Of course, Edgar Allan did not begin life with that moniker. He was born Paul Allan and shortly after his birth, his parents divorced. This left his mother, Margaret, on her own trying to raise a baby on her meager salary of a nurse’s aide. Her plan had been to finish school and become an RN, but those dreams were put on hold. So when she met a man who would accept a readymade family, she accepted his proposal of marriage. But soon after the vows were made, Margaret found that James, her new husband, was not who she thought he was. He was kind and considerate during their courtship, but then his true colors came to light. He ruled the house with a heavy and authoritarian hand. He especially had it in for Edgar, feeling that he was an overly sensitive boy that needed to toughen up and become a “man”. Then Margaret found she was pregnant. She thought that if James had a child of his own it would bring out the loving paternal instincts in him. She was right – he doted on their daughter, Amanda. But he continued to take out his frustrations on Margaret and even more so on Edgar. Edgar would never be good enough in James’s eyes and Edgar grew to hate the sound of his given name, Paul. James would constantly berate him in that drill sergeant voice of his – teasing him and chiding him for his love of music and his dreams of becoming a musician. He told Edgar he should think about a “real” job, one where he would actually make some money, not just playing out what he saw as a useless fantasy. But for Edgar it was never about the money. He was always generous beyond belief – he would help out a friend in need and never worry about getting a penny of it back. Material items for him were of little importance. Edgar and some friends from high school had put together a band, like so many do, dreaming of making a living from playing music. Once he had made it through high school and graduated, Edgar had had just about enough of his abusive home life. He found a job doing construction work during the day, and at night he played music with his band at the local gigs they were starting to pick up. He and his band mates managed to find a house to rent and set it up as their rehearsal space as well as a place to live. They dubbed it The Raven’s Nest, borrowing from the Edgar Allan Poe poem The Raven. With his creative mind in full gear, Edgar took a cue from their house name and changed his name from Paul Allan to Edgar Allan. He didn’t want to hear the echo of his stepfather’s voice in his head every time someone called him Paul. Edgar had now begun a journey that unknown to him at the time, was to thrust him into the world of being a professional musician.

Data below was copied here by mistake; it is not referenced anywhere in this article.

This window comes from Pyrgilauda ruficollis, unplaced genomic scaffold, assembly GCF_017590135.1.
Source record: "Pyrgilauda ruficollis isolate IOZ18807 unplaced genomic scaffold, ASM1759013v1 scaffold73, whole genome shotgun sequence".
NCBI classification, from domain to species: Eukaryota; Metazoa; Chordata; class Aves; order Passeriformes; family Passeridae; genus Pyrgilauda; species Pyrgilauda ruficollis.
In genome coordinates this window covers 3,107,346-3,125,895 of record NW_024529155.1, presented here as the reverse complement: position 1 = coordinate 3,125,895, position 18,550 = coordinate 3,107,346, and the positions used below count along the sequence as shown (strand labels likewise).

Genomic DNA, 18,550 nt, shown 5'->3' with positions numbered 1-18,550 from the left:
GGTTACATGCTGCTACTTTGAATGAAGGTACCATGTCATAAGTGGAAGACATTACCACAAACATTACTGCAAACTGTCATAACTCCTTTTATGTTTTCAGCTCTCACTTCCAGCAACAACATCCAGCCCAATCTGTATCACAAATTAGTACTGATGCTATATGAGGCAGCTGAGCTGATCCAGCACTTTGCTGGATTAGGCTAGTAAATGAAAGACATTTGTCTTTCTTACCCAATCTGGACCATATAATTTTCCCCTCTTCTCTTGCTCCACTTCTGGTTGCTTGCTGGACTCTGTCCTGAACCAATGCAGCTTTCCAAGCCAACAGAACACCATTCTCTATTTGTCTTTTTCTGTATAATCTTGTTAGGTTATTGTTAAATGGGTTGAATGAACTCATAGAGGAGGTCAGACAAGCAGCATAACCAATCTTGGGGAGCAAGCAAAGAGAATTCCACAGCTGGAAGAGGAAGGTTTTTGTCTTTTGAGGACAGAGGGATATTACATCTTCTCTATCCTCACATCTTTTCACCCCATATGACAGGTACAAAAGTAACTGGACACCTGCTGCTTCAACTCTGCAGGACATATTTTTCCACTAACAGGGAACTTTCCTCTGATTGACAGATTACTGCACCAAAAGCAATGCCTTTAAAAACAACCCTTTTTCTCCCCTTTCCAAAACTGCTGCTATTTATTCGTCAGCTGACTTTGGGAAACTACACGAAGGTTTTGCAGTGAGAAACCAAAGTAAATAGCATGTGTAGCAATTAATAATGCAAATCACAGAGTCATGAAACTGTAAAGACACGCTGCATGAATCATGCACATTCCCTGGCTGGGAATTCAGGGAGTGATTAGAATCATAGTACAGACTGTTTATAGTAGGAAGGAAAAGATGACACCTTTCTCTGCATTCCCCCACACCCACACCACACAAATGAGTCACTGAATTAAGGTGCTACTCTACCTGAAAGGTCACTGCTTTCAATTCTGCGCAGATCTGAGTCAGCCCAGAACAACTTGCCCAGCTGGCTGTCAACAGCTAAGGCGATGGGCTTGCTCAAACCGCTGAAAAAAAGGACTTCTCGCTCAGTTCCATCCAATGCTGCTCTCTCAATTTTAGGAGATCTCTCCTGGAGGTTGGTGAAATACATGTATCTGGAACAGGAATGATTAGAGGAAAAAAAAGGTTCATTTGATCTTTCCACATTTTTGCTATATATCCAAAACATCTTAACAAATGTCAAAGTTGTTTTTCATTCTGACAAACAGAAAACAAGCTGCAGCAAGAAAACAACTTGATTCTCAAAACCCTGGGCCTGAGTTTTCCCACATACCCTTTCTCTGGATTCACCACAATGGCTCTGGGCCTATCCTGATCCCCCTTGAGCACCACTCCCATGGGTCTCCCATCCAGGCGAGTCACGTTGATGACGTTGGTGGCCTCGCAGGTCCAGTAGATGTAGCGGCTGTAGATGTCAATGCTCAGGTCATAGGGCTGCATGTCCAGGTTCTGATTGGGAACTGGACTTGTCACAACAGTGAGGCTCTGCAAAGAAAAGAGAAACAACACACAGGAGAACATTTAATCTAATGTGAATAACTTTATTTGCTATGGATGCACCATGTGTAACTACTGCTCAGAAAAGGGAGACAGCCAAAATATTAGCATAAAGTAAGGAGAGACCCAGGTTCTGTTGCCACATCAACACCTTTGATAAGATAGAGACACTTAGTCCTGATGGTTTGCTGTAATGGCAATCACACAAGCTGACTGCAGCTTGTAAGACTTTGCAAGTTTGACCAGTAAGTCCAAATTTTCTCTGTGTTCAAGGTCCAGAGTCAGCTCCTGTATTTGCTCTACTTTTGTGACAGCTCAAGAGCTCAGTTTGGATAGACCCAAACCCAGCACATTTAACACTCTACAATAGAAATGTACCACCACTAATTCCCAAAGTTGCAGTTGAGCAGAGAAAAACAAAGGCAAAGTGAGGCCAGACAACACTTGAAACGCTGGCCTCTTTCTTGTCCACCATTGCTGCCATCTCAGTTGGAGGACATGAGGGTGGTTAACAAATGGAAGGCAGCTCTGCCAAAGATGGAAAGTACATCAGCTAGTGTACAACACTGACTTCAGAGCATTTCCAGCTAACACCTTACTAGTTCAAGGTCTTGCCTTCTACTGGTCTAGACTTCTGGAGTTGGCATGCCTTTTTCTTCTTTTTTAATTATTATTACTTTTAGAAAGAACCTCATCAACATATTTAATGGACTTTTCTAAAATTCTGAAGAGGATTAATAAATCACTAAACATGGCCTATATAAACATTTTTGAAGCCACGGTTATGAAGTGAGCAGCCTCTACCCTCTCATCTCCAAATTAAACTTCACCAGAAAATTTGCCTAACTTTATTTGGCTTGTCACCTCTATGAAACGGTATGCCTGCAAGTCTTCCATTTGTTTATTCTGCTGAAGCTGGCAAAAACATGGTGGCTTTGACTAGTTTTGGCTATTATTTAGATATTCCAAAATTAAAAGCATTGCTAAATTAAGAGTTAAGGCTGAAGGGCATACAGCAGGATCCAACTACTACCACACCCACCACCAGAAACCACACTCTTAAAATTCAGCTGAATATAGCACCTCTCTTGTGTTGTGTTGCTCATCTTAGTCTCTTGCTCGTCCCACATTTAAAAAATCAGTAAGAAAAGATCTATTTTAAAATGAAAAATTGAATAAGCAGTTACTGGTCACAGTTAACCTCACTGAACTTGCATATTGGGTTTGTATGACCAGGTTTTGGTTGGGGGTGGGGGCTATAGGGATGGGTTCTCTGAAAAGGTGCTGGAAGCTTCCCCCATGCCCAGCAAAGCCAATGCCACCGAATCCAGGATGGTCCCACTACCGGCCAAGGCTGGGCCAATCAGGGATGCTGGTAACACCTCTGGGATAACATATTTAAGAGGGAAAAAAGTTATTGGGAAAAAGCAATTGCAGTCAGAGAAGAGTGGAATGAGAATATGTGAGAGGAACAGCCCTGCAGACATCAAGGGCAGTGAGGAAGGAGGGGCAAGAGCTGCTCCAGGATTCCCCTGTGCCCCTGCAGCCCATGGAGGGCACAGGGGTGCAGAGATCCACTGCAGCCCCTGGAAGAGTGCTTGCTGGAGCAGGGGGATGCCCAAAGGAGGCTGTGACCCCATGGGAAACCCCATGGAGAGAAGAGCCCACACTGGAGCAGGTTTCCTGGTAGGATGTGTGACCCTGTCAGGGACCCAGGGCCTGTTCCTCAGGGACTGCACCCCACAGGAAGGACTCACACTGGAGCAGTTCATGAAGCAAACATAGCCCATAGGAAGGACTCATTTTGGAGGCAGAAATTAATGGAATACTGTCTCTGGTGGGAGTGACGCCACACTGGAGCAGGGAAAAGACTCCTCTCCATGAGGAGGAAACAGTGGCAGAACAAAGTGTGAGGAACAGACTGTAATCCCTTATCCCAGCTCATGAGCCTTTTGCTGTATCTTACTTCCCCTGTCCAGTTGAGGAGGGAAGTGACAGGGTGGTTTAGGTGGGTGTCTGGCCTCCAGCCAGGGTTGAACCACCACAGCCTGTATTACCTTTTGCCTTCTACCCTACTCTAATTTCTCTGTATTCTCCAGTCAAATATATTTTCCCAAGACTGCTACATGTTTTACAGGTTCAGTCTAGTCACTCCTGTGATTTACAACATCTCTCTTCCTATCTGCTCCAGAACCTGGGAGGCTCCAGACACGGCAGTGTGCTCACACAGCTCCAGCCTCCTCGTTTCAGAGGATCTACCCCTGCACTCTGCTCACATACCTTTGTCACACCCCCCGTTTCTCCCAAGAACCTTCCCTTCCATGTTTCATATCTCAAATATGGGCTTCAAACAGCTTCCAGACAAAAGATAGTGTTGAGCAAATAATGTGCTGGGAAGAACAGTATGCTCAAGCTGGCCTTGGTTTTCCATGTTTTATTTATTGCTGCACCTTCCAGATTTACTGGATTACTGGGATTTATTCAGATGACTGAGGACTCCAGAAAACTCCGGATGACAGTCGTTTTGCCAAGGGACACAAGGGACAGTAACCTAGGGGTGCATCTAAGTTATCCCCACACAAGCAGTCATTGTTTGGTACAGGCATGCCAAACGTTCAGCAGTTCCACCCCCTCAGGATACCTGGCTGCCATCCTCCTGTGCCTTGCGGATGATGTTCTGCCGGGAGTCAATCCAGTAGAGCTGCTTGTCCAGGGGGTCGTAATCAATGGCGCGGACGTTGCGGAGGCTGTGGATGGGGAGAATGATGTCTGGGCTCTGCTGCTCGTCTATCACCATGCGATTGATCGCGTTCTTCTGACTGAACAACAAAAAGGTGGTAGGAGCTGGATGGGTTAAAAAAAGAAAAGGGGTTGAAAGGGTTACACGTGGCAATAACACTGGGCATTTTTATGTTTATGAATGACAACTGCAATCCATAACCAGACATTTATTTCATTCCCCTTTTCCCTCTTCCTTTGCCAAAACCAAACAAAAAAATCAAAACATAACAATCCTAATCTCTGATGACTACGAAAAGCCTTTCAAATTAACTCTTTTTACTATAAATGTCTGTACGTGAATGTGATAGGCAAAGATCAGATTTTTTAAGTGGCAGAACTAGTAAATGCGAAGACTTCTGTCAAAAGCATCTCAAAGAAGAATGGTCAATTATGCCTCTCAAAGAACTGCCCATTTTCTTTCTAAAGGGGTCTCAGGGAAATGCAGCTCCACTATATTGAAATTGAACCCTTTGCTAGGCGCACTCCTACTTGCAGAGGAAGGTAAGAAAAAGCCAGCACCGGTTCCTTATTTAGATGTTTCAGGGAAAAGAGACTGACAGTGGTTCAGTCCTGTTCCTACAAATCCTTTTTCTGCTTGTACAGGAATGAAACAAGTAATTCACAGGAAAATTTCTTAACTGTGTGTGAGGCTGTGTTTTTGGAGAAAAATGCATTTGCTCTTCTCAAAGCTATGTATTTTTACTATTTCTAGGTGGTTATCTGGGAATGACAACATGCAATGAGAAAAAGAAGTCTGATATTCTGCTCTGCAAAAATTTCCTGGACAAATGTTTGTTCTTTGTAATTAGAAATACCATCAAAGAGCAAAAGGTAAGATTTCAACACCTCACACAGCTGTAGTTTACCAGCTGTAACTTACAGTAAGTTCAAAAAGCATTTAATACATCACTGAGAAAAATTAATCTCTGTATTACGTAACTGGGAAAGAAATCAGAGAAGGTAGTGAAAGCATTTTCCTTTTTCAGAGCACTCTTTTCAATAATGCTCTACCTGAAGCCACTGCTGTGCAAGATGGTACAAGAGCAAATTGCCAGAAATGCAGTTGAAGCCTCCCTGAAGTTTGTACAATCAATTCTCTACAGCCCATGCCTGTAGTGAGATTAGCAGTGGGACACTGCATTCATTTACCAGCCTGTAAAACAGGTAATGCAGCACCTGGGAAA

The band that Edgar played in, Cold Dark Souls played just that – cold, dark, gothic music. And for a time, that was fine with him. They were playing quite often in the local clubs now and garnered a following of fans. But as it often seems to happen in a band with a number of inflated egos, the personalities started to clash. They managed to keep things together during the recording of their first album, agreeing to disagree. The record was released and was met with moderate success which afforded them a bit of the rock and roll lifestyle – bigger places to play and touring around the country. It was a kick for them and Edgar seemed to enjoy their success. But all the while, the quiet songs keeping residence in him were screaming to come out. Edgar had a gentleness and sensitivity of someone way beyond his years and beyond the obnoxiousness of his band mates. He had been writing his own songs, accompanied only by an acoustic guitar or piano. These were songs of pain, of sadness, of frustration that were born out of his childhood. He would try to drink those memories away at times and later on in his life he turned to drugs to find that numbing effect. But the memories haunted and it was evident in his song titles: My Visitor Named Despair, I Wish I Was, My Muddled Thoughts and Death Is a Luscious Dream. Although the song titles sounded ominous, the melodies didn’t always reflect the melancholy lyrics. Edgar’s songs were often a perfect slice of pop perfection, even though the lyrics could be dark and deep. It was not difficult to hear what artists caught his ear – The Beatles were a big influence, as were more obscure 60’s groups like The Zombies and The Left Banke.  Edgar wanted so very much to write what he called “pleasant songs” but found that for the life of him he could not. The pain in his heart seemed to be all he knew.